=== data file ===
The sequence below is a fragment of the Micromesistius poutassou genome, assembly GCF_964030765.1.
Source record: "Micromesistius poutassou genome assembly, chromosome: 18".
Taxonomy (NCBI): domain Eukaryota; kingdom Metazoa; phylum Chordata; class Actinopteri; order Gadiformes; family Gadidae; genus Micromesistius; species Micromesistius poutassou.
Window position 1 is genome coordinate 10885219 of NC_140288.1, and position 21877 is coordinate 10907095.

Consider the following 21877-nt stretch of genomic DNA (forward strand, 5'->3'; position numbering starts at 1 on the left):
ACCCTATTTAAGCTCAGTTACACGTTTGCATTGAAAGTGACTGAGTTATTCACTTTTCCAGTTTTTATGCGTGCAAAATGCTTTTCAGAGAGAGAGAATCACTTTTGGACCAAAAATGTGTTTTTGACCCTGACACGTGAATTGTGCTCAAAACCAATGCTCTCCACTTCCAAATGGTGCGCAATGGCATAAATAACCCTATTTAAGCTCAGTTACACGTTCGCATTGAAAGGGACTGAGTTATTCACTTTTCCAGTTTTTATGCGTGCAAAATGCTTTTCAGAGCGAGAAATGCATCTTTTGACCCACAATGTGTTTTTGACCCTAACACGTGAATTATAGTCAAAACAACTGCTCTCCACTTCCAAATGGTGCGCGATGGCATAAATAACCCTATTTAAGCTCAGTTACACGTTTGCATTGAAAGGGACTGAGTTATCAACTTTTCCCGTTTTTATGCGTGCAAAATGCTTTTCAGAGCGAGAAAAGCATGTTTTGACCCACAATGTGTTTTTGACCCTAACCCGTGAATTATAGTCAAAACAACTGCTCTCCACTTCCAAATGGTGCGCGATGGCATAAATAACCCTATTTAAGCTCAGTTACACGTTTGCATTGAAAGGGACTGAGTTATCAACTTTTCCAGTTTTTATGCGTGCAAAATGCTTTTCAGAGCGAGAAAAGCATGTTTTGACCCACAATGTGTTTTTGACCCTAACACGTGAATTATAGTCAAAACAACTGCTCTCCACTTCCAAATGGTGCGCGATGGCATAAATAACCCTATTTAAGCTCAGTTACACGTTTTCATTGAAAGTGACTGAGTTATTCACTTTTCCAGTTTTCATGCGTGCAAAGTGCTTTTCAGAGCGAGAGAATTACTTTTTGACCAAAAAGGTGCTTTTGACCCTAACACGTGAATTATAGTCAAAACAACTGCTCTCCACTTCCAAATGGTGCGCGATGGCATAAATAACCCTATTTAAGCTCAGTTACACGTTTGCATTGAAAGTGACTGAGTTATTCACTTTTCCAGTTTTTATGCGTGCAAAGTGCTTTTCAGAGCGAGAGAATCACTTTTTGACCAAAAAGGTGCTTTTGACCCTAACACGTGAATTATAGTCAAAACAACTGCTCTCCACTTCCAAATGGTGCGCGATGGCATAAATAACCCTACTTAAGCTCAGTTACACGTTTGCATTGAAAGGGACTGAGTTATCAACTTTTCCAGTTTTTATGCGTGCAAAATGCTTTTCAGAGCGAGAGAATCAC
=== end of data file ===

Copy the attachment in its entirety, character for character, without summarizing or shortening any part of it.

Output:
The sequence below is a fragment of the Micromesistius poutassou genome, assembly GCF_964030765.1.
Source record: "Micromesistius poutassou genome assembly, chromosome: 18".
Taxonomy (NCBI): domain Eukaryota; kingdom Metazoa; phylum Chordata; class Actinopteri; order Gadiformes; family Gadidae; genus Micromesistius; species Micromesistius poutassou.
Window position 1 is genome coordinate 10885219 of NC_140288.1, and position 21877 is coordinate 10907095.

Consider the following 21877-nt stretch of genomic DNA (forward strand, 5'->3'; position numbering starts at 1 on the left):
ACCCTATTTAAGCTCAGTTACACGTTTGCATTGAAAGTGACTGAGTTATTCACTTTTCCAGTTTTTATGCGTGCAAAATGCTTTTCAGAGAGAGAGAATCACTTTTGGACCAAAAATGTGTTTTTGACCCTGACACGTGAATTGTGCTCAAAACCAATGCTCTCCACTTCCAAATGGTGCGCAATGGCATAAATAACCCTATTTAAGCTCAGTTACACGTTCGCATTGAAAGGGACTGAGTTATTCACTTTTCCAGTTTTTATGCGTGCAAAATGCTTTTCAGAGCGAGAAATGCATCTTTTGACCCACAATGTGTTTTTGACCCTAACACGTGAATTATAGTCAAAACAACTGCTCTCCACTTCCAAATGGTGCGCGATGGCATAAATAACCCTATTTAAGCTCAGTTACACGTTTGCATTGAAAGGGACTGAGTTATCAACTTTTCCCGTTTTTATGCGTGCAAAATGCTTTTCAGAGCGAGAAAAGCATGTTTTGACCCACAATGTGTTTTTGACCCTAACCCGTGAATTATAGTCAAAACAACTGCTCTCCACTTCCAAATGGTGCGCGATGGCATAAATAACCCTATTTAAGCTCAGTTACACGTTTGCATTGAAAGGGACTGAGTTATCAACTTTTCCAGTTTTTATGCGTGCAAAATGCTTTTCAGAGCGAGAAAAGCATGTTTTGACCCACAATGTGTTTTTGACCCTAACACGTGAATTATAGTCAAAACAACTGCTCTCCACTTCCAAATGGTGCGCGATGGCATAAATAACCCTATTTAAGCTCAGTTACACGTTTTCATTGAAAGTGACTGAGTTATTCACTTTTCCAGTTTTCATGCGTGCAAAGTGCTTTTCAGAGCGAGAGAATTACTTTTTGACCAAAAAGGTGCTTTTGACCCTAACACGTGAATTATAGTCAAAACAACTGCTCTCCACTTCCAAATGGTGCGCGATGGCATAAATAACCCTATTTAAGCTCAGTTACACGTTTGCATTGAAAGTGACTGAGTTATTCACTTTTCCAGTTTTTATGCGTGCAAAGTGCTTTTCAGAGCGAGAGAATCACTTTTTGACCAAAAAGGTGCTTTTGACCCTAACACGTGAATTATAGTCAAAACAACTGCTCTCCACTTCCAAATGGTGCGCGATGGCATAAATAACCCTACTTAAGCTCAGTTACACGTTTGCATTGAAAGGGACTGAGTTATCAACTTTTCCAGTTTTTATGCGTGCAAAATGCTTTTCAGAGCGAGAGAATCAC